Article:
May 30th was initially designated as Memorial Day but an Act of Congress moved Memorial Day to the last Monday in May, which only served to take away from its intended purpose as a day to remember our war dead.  Memorial Day became a federal holiday in 1971 and has been an annual tribute to those who have given their lives in service to their country.

Local towns and villages pay homage to America’s fallen veterans, survivors and servicemen and women over Memorial Day weekend with parades, concerts, speeches, memorial services and wreath-laying ceremonies.

On this Memorial Day, and every day, may each and every one of these brave men and women who served and protected our country know that we are all eternally grateful for their supreme sacrifice. 

SPECIAL OFFER FOR MEMORIAL DAY (expires May 31, 2013) – “BAHALA NA (Come What May)” – a WWII novel dedicated to WWII veterans.




Honor your mother on Mother’s Day – Sunday, May 12, 2013

Anna Reeves Jarvis was the first woman to hold a celebration of mothers in 1858 in West Virginia, where she instituted Mothers’ Work Day to raise awareness about local sanitation issues.  During the Civil War, she expanded the scope of Mothers’ Work Day to include sanitary conditions on both sides of the battlefield.

Julia Ward Howe, author of the “Battle Hymn of the Republic,” also attempted to institute a national celebration of mothers that honored women’s inclinations toward peace.  In 1872 she initiated and promoted a Mother’s Day for Peace, to be held on June 2, which was celebrated the following year by women in 18 cities across America.  The holiday continued for another decade but eventually phased out after Howe stopped underwriting the cost of the celebrations.

In 1905, Anna Reeves Jarvis passed away and her daughter, Anna Jarvis, took up her mother’s cause.  Anna swore on her mother’s gravesite that she would continue her mother’s lifelong dream of creating a national day to honor mothers.  In 1907, Anna launched her campaign by handing out white carnations to the parishioners at her mother’s church in Grafton, West Virginia.

Mother’s Day was first celebrated in 1908, when Anna Jarvis’ church acquiesced to Anna’s request to hold a special Sunday service in honor of mothers – a tradition that spread the very next year to churches in 46 states.  In 1909, Anna left her job and began a campaign to make “Mother’s Day” a recognized holiday in the United States.  She dedicated herself to a full-time letter-writing campaign, asking politicians, clergymen and civic leaders to institute a national day for mothers.  Jarvis’ efforts met with success and her home state of West Virginia adopted an official Mother’s Day.  Two years later, the U.S. Congress passed a Joint Resolution, signed by President Wilson, establishing a national Mother’s Day emphasizing the role of women in their families.

In 1912, Anna Jarvis trademarked the phrases “second Sunday in May” and “Mother’s Day” in the singular possessive form in honor of each mother.  Mother’s Day has been celebrated by Americans on the second Sunday in May ever since.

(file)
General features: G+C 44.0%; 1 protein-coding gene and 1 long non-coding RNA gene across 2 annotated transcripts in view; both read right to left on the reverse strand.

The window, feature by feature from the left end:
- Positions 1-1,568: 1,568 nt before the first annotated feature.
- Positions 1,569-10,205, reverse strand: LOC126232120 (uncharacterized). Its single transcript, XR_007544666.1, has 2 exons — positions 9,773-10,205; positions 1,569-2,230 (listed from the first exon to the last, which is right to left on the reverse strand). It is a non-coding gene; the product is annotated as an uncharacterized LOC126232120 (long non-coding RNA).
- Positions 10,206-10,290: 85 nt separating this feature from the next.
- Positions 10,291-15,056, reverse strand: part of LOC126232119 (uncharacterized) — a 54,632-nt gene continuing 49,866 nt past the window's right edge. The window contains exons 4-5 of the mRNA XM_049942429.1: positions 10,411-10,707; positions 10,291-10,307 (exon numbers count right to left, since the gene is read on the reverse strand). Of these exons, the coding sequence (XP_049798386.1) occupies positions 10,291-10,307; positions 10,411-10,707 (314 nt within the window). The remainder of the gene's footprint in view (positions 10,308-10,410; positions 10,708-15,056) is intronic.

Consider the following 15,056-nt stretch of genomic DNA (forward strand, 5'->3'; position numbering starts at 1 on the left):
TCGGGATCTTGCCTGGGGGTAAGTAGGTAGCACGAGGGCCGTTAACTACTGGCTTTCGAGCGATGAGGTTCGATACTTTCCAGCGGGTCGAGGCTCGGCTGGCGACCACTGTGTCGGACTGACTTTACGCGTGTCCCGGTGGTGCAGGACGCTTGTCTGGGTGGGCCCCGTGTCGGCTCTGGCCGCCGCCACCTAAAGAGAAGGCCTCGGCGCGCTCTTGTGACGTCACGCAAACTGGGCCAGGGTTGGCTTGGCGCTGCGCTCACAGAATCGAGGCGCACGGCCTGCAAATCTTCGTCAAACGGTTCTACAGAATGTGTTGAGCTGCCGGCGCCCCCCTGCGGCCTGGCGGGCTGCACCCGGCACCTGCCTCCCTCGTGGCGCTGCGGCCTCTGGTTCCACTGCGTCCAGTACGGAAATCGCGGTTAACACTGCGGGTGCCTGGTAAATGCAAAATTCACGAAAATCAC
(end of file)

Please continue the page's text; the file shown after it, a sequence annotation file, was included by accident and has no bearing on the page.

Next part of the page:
Jarvis holiday was adopted by other countries and cultures and it is now celebrated all over the world.  The date was changed to fit already existing celebrations honoring motherhood, such as Mothering Sunday in the United Kingdom and the Orthodox celebration of the presentation of Jesus Christ to the temple on February 2 in Greece.

Ironically, Anna Jarvis never had children of her own.  But that didnt stop her from making the celebration of Mother’s Day her lifelong mission.  In fact, as the holiday took on a life of its own, Jarvis expressed disappointment over its growing commercialization by the 1920s.  In this tradition, each person offers a gift, card, or remembrance toward their mothers, grandmothers and/or maternal figure on Mother’s Day.  For my part, I dedicate my book “BAHALA NA (Come What May): A World War II Story of Love, Faith, Courage, Determination and Survival” to my mother as shown in the Dedication Page.

Rosalinda Morgan




Book Signing at Patriots Point, Charleston SC

I will be at Patriots Point on Saturday, April 27 form 10:30 AM to 2:30 PM to do a book signing of my new book, “BAHALA NA (Come What May): A World War II Story of Love, Faith, Courage, Determination and Survival”.  The book is set in Luzon, the largest island in the Philippines.  Bahala Na (Come What May) is a World War II story, a love story, a travelogue and a social history all in one. 

Patriots Point Naval & Maritime Museum  is one of the best attractions in the Charleston, SC area.  You can see the Congressional Medal of Honor Museum and other exhibits aboard USS Yorktown, a WWII aircraft carrier used in World War II.  You can also explore Submarine Clamagore, Destroyer Laffey, Coast Guard Cutter Ingham, Cold War Submarine Memorial and the Vietnam Base Camp.  It is located just over the Arthur Ravenel Jr. Bridge in Mt. Pleasant on Charleston Harbor.

Come and join me for a fun day!  If you miss the day, the book is available in paperback and Kindle at www.amazon.com/Rosalinda-Morgan/e/B00C03KL72.